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The Moviegoer

"Shipmates Forever" Is Saved by Ruby Keeler. "Harmony Lane" Is Sentimental Trash

By J. M.

This week the bill presented at the Paramount and Fenway to all and sundry bears a definite stamp of of mediocrity. The chief picture, "Shipmates Forever,"concerns itself with the life of a downtrodden midshipman, personified by Dick Powell. As an ex-crooner goaded into enter the Academy by a navy father (chief of the fleet, no less) and family traditions, he suffers a severe lacing from the less musically-minded upperclassmen. Despite much bitterness of heart and loneliness, offset only by the presence of Ruby Keeler, he finally comes out topside and, as might be expected, is ready to and almost does, die for the dear old navy. Certain interludes when Ruby Keeler tapdances, Dick Powell sings, and several fine photographic shots of Annapolis do much to relieve the tedium of an ancient story replete with flag-waving. Unless one can see intrinsic beauty and goodness in battleships, however, pleasure in seeing the picture will be marred by the most obvious kind of propaganda.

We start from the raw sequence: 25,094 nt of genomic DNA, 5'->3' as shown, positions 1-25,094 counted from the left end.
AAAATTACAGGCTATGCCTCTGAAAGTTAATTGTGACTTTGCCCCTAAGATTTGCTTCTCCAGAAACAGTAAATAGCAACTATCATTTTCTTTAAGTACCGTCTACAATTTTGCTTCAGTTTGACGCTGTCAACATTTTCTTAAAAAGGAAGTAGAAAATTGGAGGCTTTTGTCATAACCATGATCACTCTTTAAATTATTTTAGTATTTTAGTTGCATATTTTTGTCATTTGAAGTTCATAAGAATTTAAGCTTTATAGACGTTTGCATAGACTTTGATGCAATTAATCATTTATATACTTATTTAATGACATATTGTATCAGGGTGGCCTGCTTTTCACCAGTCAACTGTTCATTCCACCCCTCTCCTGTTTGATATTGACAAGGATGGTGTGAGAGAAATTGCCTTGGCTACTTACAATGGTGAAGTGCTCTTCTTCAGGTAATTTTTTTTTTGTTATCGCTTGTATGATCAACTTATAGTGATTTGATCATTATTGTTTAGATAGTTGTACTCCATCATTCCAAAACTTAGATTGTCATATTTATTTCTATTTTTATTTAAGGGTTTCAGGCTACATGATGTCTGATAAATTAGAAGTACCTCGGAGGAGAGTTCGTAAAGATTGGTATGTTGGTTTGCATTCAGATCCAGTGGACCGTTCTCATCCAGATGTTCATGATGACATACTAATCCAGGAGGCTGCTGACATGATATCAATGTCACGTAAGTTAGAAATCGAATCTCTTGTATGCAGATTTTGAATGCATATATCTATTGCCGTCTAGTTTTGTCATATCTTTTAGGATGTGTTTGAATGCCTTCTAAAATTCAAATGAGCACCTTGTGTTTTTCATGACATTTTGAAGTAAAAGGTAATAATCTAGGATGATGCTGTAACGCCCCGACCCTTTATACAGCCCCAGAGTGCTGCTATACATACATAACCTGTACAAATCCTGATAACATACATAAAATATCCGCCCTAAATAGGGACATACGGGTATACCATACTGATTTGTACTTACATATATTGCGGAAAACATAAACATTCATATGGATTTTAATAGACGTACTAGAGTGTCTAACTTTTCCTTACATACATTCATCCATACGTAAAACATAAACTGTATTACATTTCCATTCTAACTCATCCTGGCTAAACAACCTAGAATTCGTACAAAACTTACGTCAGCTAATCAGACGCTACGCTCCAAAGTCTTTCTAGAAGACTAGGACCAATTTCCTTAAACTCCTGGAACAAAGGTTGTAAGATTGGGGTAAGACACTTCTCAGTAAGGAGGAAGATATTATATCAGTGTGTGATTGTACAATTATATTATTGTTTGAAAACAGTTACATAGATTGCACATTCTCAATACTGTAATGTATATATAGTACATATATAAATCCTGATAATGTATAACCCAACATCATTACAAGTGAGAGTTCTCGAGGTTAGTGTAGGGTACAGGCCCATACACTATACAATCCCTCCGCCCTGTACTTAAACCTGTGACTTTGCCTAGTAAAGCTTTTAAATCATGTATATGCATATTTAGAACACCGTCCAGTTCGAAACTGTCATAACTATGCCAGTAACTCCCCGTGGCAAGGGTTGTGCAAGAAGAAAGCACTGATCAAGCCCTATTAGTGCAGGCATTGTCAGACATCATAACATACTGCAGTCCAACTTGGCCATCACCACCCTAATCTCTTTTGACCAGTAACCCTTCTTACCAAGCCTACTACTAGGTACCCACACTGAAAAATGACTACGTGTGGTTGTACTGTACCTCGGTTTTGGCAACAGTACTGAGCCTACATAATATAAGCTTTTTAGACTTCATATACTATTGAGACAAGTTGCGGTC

"Harmony Lane," the other picture, is a piece of sentimental trash. Supposedly concerning the life of Stephen Foster, this picture should receive applause only from the most susceptible tearjerker addicts. Studded with an incompetent cast headed by Douglass Montgomery and Evelyn Venable, directed with incredible stupidity, and put together like a patchwork quilt, the movie was almost enough to make this Spartan reviewer join the chorus of groans coming from some neighbors in the aisle. Even Foster's magnificent folk-songs--and this is the crowning infamy--were rendered wretchedly. After seeing "Harmony Lane," even "Shipmates Forever" seemed to approach the requirements of good movie fare.

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